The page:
I am no fan of divorce, but where there are no minor children involved, why do we have such draconian restrictions? If there are minor children involved, does it matter how long the parents are apart, or should we not focus on the children’s welfare specifically?
Divorce law, especially in SC, is one of those fields where I have to agree with Juan Caruso’s disdain for the legal profession.
When a hear lawyers speak of “bright lines” and whatnot, I know that common sense has flown out the door.
This is the real problem: Suing for separate maintenance and support is just that, a lawsuit. Right out of the gate a divorce is turned from what is most likely a mutual desire for separation into a field of legal (and emotional) conflict. If the SC Supreme court wants to reinforce the idea of marriage as a worthy goal, then it should support it by constructing a system where people can untangle their lives with a minimum of conflict, especially with children involved. If the couple has to ratchet their divorce up to civil war standards, fine. But give people the opportunity to resolve the end of their marriages amicably. Sadly, attorney’s want the fees generated by conflict. The system is broken and is designed to serve the interests of the intermediaries over the needs of the families. That is bad public policy.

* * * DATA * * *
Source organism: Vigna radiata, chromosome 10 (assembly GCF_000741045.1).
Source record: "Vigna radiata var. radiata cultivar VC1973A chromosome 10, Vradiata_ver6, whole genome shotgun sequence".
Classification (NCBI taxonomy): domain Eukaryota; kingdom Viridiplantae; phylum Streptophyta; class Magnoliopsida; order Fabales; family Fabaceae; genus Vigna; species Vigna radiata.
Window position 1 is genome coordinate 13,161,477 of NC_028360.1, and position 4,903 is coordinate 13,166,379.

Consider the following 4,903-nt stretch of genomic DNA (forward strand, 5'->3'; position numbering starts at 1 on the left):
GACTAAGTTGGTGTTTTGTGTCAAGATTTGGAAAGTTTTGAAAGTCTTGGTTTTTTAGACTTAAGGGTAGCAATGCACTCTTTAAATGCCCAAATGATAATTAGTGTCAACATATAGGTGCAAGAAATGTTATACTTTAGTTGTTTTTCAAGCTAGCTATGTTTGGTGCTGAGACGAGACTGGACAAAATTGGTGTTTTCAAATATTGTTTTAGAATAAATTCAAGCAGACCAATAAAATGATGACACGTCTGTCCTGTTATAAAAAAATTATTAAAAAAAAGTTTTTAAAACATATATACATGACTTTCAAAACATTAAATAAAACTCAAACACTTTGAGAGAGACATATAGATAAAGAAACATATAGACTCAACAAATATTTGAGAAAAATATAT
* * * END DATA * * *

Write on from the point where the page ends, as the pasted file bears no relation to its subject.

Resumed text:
I think a longer waiting period to divorce does make sense for society. But drawing bright lines at the beginning of a separation doesn’t make sense. If we really want to reduce the divorce rate, a person contemplating non-fault divorce should simply be ample to sign an affidavit that they want the 12 month waiting period to begin and have some simple fixed division of assets/incomes that will then be subject to modification in the actual divorce. Then the married couple could do whatever they want for the next twelve months – including continuing to live together (and even having a romantic connection) if that’s a possibility for them.
I would hazard a guess that lowering the conflict threshold at the beginning of the divorce process would actually increase the chance that a good number of marriages could find a way to get back on track. Creating a bright line early on for legal expediency does nothing but insure that separation will absolutely lead to divorce. That’s not good public policy – or law.
When we elevate Separation to the equivalency of actual Divorce we erase the very thing that we say is important as a society to promote marriage – we turn a cooling off period into a churning cauldron of conflict. Divorce would still be divorce. Let’s just let separation be something different, something not so legally destructive.